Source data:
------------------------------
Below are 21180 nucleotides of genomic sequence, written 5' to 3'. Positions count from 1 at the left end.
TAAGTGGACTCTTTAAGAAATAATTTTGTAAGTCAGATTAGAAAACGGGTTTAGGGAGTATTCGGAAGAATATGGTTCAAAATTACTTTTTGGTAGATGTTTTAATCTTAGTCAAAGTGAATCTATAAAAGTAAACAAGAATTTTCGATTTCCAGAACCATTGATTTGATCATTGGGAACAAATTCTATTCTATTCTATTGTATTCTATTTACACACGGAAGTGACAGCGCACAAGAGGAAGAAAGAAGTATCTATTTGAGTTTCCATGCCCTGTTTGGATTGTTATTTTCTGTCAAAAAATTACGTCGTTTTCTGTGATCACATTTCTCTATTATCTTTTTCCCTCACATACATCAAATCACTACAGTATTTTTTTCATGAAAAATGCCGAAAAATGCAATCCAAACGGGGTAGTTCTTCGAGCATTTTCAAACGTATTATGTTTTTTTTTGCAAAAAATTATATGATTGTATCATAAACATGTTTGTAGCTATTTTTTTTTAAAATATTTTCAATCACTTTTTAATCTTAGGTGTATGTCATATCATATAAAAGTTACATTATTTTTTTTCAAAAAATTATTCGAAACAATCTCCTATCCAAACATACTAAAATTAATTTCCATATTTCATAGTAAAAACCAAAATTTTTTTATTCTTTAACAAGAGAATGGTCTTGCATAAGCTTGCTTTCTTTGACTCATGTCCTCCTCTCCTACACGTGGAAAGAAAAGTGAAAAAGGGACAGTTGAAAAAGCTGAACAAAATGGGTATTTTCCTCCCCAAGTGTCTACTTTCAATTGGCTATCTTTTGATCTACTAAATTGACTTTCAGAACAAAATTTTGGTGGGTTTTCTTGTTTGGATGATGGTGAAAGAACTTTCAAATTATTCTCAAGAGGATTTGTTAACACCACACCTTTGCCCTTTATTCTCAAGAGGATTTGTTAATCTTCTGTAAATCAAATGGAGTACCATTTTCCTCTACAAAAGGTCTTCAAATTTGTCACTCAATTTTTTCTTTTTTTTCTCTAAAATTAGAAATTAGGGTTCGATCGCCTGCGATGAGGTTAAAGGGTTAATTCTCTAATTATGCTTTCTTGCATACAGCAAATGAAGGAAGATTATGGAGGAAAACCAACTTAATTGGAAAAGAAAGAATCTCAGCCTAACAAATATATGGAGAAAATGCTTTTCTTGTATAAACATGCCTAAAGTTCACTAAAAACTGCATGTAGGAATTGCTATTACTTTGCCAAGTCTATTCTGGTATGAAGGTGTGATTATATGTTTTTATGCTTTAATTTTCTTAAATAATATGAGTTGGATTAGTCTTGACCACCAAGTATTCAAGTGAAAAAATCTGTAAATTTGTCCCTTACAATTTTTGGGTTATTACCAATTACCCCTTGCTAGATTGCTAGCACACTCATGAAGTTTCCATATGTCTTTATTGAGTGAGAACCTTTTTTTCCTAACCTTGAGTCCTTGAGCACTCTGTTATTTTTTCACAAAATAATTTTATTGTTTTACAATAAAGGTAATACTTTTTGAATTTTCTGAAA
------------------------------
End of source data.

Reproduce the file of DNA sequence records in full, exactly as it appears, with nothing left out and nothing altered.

Below are 21180 nucleotides of genomic sequence, written 5' to 3'. Positions count from 1 at the left end.
TAAGTGGACTCTTTAAGAAATAATTTTGTAAGTCAGATTAGAAAACGGGTTTAGGGAGTATTCGGAAGAATATGGTTCAAAATTACTTTTTGGTAGATGTTTTAATCTTAGTCAAAGTGAATCTATAAAAGTAAACAAGAATTTTCGATTTCCAGAACCATTGATTTGATCATTGGGAACAAATTCTATTCTATTCTATTGTATTCTATTTACACACGGAAGTGACAGCGCACAAGAGGAAGAAAGAAGTATCTATTTGAGTTTCCATGCCCTGTTTGGATTGTTATTTTCTGTCAAAAAATTACGTCGTTTTCTGTGATCACATTTCTCTATTATCTTTTTCCCTCACATACATCAAATCACTACAGTATTTTTTTCATGAAAAATGCCGAAAAATGCAATCCAAACGGGGTAGTTCTTCGAGCATTTTCAAACGTATTATGTTTTTTTTTGCAAAAAATTATATGATTGTATCATAAACATGTTTGTAGCTATTTTTTTTTAAAATATTTTCAATCACTTTTTAATCTTAGGTGTATGTCATATCATATAAAAGTTACATTATTTTTTTTCAAAAAATTATTCGAAACAATCTCCTATCCAAACATACTAAAATTAATTTCCATATTTCATAGTAAAAACCAAAATTTTTTTATTCTTTAACAAGAGAATGGTCTTGCATAAGCTTGCTTTCTTTGACTCATGTCCTCCTCTCCTACACGTGGAAAGAAAAGTGAAAAAGGGACAGTTGAAAAAGCTGAACAAAATGGGTATTTTCCTCCCCAAGTGTCTACTTTCAATTGGCTATCTTTTGATCTACTAAATTGACTTTCAGAACAAAATTTTGGTGGGTTTTCTTGTTTGGATGATGGTGAAAGAACTTTCAAATTATTCTCAAGAGGATTTGTTAACACCACACCTTTGCCCTTTATTCTCAAGAGGATTTGTTAATCTTCTGTAAATCAAATGGAGTACCATTTTCCTCTACAAAAGGTCTTCAAATTTGTCACTCAATTTTTTCTTTTTTTTCTCTAAAATTAGAAATTAGGGTTCGATCGCCTGCGATGAGGTTAAAGGGTTAATTCTCTAATTATGCTTTCTTGCATACAGCAAATGAAGGAAGATTATGGAGGAAAACCAACTTAATTGGAAAAGAAAGAATCTCAGCCTAACAAATATATGGAGAAAATGCTTTTCTTGTATAAACATGCCTAAAGTTCACTAAAAACTGCATGTAGGAATTGCTATTACTTTGCCAAGTCTATTCTGGTATGAAGGTGTGATTATATGTTTTTATGCTTTAATTTTCTTAAATAATATGAGTTGGATTAGTCTTGACCACCAAGTATTCAAGTGAAAAAATCTGTAAATTTGTCCCTTACAATTTTTGGGTTATTACCAATTACCCCTTGCTAGATTGCTAGCACACTCATGAAGTTTCCATATGTCTTTATTGAGTGAGAACCTTTTTTTCCTAACCTTGAGTCCTTGAGCACTCTGTTATTTTTTCACAAAATAATTTTATTGTTTTACAATAAAGGTAATACTTTTTGAATTTTCTGAAA